Depending on the level of interest that the new violinist has in the instrument, it’s hard to determine which is the best beginner violin.
Perhaps your elementary school child has a friend who plays and they decided it would be fun to learn. In this case, the best choice is a less expensive violin since their interest is surface level.
A beginner with more serious musical intentions might want a more expensive violin. They will appreciate the quality and can sell it once they decide to upgrade.
Below, we have options for both scenarios. Whether you want to spend more or you prefer to spend less, check out the top choices for beginners along with some tips on what to look for as you browse.
Things to Consider
Before you select a violin, consider the following:
- Starter Kit. Violin starter kits are great for those who have no idea where to begin when it comes to selecting a violin.
They help introduce you to the care and violin essentials until you learn more about the instrument and develop your own personal preferences.
- Strings. Sometimes a change of the strings can make a huge difference in the sound of the violin, so if you spend money on one and aren’t pleased, then ask an expert which strings you might try and the different sounds that they produce.
6 Best Violins for Beginners Comparison
Just as shoes come in a variety of sizes to fit your feet, violins come in a variety of sizes to fit the violinist.
The sizes include: 1/10, 1/8, 1/4, 1/2, 3/4, 7/8 and 4/4 (which is also known as full size).
If you have a child over the age of 10 who needs a violin, then most likely a full size is fine. If not, you can adjust accordingly and go down to a smaller size. One should be able to comfortably hold the violin, elbow slightly bent while gripping the top of the fingerboard with ease.
Some adults may need smaller sizes, and you’ll notice that number five on our list is, in fact, a 1/2 size for beginners.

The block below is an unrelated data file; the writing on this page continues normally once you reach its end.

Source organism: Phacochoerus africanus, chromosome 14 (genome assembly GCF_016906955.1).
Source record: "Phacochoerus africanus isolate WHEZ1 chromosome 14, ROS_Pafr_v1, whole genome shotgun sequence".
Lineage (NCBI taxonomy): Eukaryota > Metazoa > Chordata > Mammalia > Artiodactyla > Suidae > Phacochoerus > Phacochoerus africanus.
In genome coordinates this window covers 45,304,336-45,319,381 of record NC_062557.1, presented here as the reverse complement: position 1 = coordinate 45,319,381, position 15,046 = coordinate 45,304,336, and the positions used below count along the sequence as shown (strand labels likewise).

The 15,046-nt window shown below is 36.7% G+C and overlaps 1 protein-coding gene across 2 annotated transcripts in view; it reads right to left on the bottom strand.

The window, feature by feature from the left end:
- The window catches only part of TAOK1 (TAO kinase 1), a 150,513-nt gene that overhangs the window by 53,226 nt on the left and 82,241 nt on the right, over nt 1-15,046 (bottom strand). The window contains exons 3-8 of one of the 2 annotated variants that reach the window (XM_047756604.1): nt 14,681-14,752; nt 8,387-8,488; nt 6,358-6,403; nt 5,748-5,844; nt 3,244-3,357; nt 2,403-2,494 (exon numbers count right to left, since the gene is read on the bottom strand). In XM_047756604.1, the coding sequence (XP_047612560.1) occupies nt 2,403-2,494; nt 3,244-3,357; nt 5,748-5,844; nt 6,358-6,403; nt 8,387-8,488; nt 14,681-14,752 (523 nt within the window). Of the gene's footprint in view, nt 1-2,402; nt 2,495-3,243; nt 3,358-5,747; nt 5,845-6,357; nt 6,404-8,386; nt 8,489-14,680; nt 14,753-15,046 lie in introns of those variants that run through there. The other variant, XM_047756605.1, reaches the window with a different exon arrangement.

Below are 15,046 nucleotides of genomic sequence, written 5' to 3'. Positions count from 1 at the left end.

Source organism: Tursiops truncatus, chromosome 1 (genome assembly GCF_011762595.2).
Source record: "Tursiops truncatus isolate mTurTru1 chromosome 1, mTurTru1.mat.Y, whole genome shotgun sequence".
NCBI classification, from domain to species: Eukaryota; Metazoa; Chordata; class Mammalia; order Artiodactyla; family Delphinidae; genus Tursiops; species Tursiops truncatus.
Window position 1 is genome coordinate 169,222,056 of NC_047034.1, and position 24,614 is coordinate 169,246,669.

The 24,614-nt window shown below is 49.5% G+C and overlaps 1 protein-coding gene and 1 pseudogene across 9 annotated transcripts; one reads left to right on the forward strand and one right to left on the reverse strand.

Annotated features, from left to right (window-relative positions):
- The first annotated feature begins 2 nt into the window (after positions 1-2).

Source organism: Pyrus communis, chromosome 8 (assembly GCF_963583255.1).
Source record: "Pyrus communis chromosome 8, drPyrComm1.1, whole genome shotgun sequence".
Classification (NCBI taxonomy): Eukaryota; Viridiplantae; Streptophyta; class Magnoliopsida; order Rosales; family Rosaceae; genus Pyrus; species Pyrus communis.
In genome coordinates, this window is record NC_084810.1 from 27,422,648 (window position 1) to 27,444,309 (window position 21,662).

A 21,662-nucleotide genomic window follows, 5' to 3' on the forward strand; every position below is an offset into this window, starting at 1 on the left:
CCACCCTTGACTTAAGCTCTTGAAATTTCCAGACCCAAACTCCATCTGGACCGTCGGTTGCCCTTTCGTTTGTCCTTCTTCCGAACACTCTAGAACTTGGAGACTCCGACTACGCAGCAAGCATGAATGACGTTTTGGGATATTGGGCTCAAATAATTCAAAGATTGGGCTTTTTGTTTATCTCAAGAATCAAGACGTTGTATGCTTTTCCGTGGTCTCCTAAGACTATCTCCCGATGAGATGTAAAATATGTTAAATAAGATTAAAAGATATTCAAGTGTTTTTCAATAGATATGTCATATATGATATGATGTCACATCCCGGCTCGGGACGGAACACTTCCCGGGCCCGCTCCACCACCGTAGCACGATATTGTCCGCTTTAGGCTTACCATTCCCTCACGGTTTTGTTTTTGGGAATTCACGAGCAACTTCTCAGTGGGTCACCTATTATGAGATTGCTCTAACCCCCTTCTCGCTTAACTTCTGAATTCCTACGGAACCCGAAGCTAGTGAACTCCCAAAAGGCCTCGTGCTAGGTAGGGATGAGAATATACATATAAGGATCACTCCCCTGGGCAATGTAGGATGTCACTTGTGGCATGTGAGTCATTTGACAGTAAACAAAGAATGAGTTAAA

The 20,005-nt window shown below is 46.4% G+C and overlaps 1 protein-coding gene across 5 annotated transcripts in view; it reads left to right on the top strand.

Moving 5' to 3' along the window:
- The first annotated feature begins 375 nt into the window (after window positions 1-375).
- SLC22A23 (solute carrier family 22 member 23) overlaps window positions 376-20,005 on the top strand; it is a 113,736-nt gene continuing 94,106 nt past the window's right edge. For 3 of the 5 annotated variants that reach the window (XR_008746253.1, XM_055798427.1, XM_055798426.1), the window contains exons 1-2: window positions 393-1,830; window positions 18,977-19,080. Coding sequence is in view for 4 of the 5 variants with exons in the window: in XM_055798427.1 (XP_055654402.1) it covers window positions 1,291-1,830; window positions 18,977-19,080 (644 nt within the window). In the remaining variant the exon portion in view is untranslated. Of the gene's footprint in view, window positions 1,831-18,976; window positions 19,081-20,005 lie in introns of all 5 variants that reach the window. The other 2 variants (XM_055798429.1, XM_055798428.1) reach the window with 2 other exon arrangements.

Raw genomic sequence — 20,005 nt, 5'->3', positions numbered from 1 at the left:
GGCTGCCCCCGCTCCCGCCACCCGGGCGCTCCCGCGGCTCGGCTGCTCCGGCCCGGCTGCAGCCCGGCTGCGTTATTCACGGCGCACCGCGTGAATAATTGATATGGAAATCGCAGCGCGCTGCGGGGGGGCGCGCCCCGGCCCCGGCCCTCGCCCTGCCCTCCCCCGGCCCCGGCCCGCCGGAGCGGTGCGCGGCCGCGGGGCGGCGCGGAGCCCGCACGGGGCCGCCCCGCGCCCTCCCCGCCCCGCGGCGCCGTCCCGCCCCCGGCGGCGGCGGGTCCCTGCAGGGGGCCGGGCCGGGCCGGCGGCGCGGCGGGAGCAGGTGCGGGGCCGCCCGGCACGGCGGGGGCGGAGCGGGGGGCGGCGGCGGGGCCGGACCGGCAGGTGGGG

Student vs Professional
You’ll find that some violins are designed for professionals while others are designed for students.
Professional violins are made from the highest quality materials and a lot of care is taken throughout the entire design process.
Student violins, while still capable of producing quality sound, may be made with less expensive materials that may not age well. By cutting corners during the manufacturing process, you may save more money up front, but the violin may produce buzzing sounds and the bow may not be well balanced.
Something to consider as you compare and contras!
Top 3 Best Beginner Violin Reviews
The best beginner violin on our list is the Bunnel Pupil full size violin, designed for students who will eventually need to change to a professional violin as they improve.
While this is an entry-level student violin, it is certainly not lacking in quality. It features 100% ebony fittings (fingerboard and pegs), hand carved maple bridge, hand-rubbed oil-based finish and is pre-strung with D’Addario Prelude strings.
The bow is made of a genuine Brazilwood and Mongolian horsehair with mother of pearl accents.
It also comes with the case that has a hygrometer so you can track the moisture level inside. Padded straps, extra strings and a cleaning cloth are also included!
Cremona is another solid investment if you have serious intentions heading into the violin world.
This student violin features a hand carved solid spruce top and solid maple back, sides and neck. The bow is also Brazilwood with unbleached white horsehair, and it has ebony pegs and fingerboard, must-haves for a quality violin!
The sound is superb and many serious entry-level violinists along with those who haven’t touched a violin in years adore this piece.
Another great full size violin is the Mendini, a more cost-effective option that isn’t lacking in quality.
This solid, hand carved spruce violin has ebony fingerboard, pegs and chinrest, the Cecilio 92D chromatic string tuner with metronome and two bows.
While it may not be the best violin for beginners who want a serious entry-level piece, it is great for those who want a full size violin without making a serious investment.